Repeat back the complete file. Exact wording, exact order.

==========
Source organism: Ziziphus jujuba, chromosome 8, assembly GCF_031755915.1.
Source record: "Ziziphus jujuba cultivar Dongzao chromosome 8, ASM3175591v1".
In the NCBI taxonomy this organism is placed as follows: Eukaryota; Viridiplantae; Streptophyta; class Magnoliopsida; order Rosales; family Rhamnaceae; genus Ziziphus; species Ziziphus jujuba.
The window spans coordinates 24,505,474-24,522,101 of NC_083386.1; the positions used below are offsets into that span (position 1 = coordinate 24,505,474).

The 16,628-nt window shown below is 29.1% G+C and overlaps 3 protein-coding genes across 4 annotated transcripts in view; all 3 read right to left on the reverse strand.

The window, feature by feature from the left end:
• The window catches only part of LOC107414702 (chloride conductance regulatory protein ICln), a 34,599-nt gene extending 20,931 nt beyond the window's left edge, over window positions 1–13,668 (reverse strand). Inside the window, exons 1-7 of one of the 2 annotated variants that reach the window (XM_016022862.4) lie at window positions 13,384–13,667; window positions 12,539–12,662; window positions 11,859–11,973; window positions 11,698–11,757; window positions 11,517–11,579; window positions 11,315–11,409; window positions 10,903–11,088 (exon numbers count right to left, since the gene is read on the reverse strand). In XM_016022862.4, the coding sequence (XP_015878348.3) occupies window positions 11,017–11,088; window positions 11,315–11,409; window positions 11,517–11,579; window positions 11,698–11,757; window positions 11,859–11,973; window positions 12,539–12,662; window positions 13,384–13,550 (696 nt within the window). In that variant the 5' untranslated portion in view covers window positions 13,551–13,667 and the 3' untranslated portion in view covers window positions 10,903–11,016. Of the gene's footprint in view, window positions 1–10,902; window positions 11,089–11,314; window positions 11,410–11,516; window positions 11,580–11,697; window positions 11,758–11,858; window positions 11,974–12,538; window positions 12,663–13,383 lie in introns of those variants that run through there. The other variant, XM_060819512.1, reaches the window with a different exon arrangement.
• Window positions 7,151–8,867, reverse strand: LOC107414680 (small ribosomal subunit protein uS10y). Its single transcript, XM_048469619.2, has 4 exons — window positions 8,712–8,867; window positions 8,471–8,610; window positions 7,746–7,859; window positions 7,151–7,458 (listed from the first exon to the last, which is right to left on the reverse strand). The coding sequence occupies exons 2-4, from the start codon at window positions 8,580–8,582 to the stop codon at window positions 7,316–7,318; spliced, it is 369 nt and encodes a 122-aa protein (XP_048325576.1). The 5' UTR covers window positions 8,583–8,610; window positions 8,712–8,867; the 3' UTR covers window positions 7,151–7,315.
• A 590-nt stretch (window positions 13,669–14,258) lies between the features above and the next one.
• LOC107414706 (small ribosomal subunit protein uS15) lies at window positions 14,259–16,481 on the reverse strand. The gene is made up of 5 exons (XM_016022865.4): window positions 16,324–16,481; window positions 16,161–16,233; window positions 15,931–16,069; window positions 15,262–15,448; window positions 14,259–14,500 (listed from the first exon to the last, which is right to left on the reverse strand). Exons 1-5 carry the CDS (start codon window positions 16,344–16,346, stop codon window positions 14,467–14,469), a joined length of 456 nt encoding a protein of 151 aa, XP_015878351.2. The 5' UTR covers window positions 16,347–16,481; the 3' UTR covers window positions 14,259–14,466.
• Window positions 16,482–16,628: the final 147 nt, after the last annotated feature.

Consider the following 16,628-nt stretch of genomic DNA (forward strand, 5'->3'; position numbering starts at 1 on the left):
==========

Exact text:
Source organism: Ziziphus jujuba, chromosome 8, assembly GCF_031755915.1.
Source record: "Ziziphus jujuba cultivar Dongzao chromosome 8, ASM3175591v1".
In the NCBI taxonomy this organism is placed as follows: Eukaryota; Viridiplantae; Streptophyta; class Magnoliopsida; order Rosales; family Rhamnaceae; genus Ziziphus; species Ziziphus jujuba.
The window spans coordinates 24,505,474-24,522,101 of NC_083386.1; the positions used below are offsets into that span (position 1 = coordinate 24,505,474).

The 16,628-nt window shown below is 29.1% G+C and overlaps 3 protein-coding genes across 4 annotated transcripts in view; all 3 read right to left on the reverse strand.

The window, feature by feature from the left end:
• The window catches only part of LOC107414702 (chloride conductance regulatory protein ICln), a 34,599-nt gene extending 20,931 nt beyond the window's left edge, over window positions 1–13,668 (reverse strand). Inside the window, exons 1-7 of one of the 2 annotated variants that reach the window (XM_016022862.4) lie at window positions 13,384–13,667; window positions 12,539–12,662; window positions 11,859–11,973; window positions 11,698–11,757; window positions 11,517–11,579; window positions 11,315–11,409; window positions 10,903–11,088 (exon numbers count right to left, since the gene is read on the reverse strand). In XM_016022862.4, the coding sequence (XP_015878348.3) occupies window positions 11,017–11,088; window positions 11,315–11,409; window positions 11,517–11,579; window positions 11,698–11,757; window positions 11,859–11,973; window positions 12,539–12,662; window positions 13,384–13,550 (696 nt within the window). In that variant the 5' untranslated portion in view covers window positions 13,551–13,667 and the 3' untranslated portion in view covers window positions 10,903–11,016. Of the gene's footprint in view, window positions 1–10,902; window positions 11,089–11,314; window positions 11,410–11,516; window positions 11,580–11,697; window positions 11,758–11,858; window positions 11,974–12,538; window positions 12,663–13,383 lie in introns of those variants that run through there. The other variant, XM_060819512.1, reaches the window with a different exon arrangement.
• Window positions 7,151–8,867, reverse strand: LOC107414680 (small ribosomal subunit protein uS10y). Its single transcript, XM_048469619.2, has 4 exons — window positions 8,712–8,867; window positions 8,471–8,610; window positions 7,746–7,859; window positions 7,151–7,458 (listed from the first exon to the last, which is right to left on the reverse strand). The coding sequence occupies exons 2-4, from the start codon at window positions 8,580–8,582 to the stop codon at window positions 7,316–7,318; spliced, it is 369 nt and encodes a 122-aa protein (XP_048325576.1). The 5' UTR covers window positions 8,583–8,610; window positions 8,712–8,867; the 3' UTR covers window positions 7,151–7,315.
• A 590-nt stretch (window positions 13,669–14,258) lies between the features above and the next one.
• LOC107414706 (small ribosomal subunit protein uS15) lies at window positions 14,259–16,481 on the reverse strand. The gene is made up of 5 exons (XM_016022865.4): window positions 16,324–16,481; window positions 16,161–16,233; window positions 15,931–16,069; window positions 15,262–15,448; window positions 14,259–14,500 (listed from the first exon to the last, which is right to left on the reverse strand). Exons 1-5 carry the CDS (start codon window positions 16,344–16,346, stop codon window positions 14,467–14,469), a joined length of 456 nt encoding a protein of 151 aa, XP_015878351.2. The 5' UTR covers window positions 16,347–16,481; the 3' UTR covers window positions 14,259–14,466.
• Window positions 16,482–16,628: the final 147 nt, after the last annotated feature.

Consider the following 16,628-nt stretch of genomic DNA (forward strand, 5'->3'; position numbering starts at 1 on the left):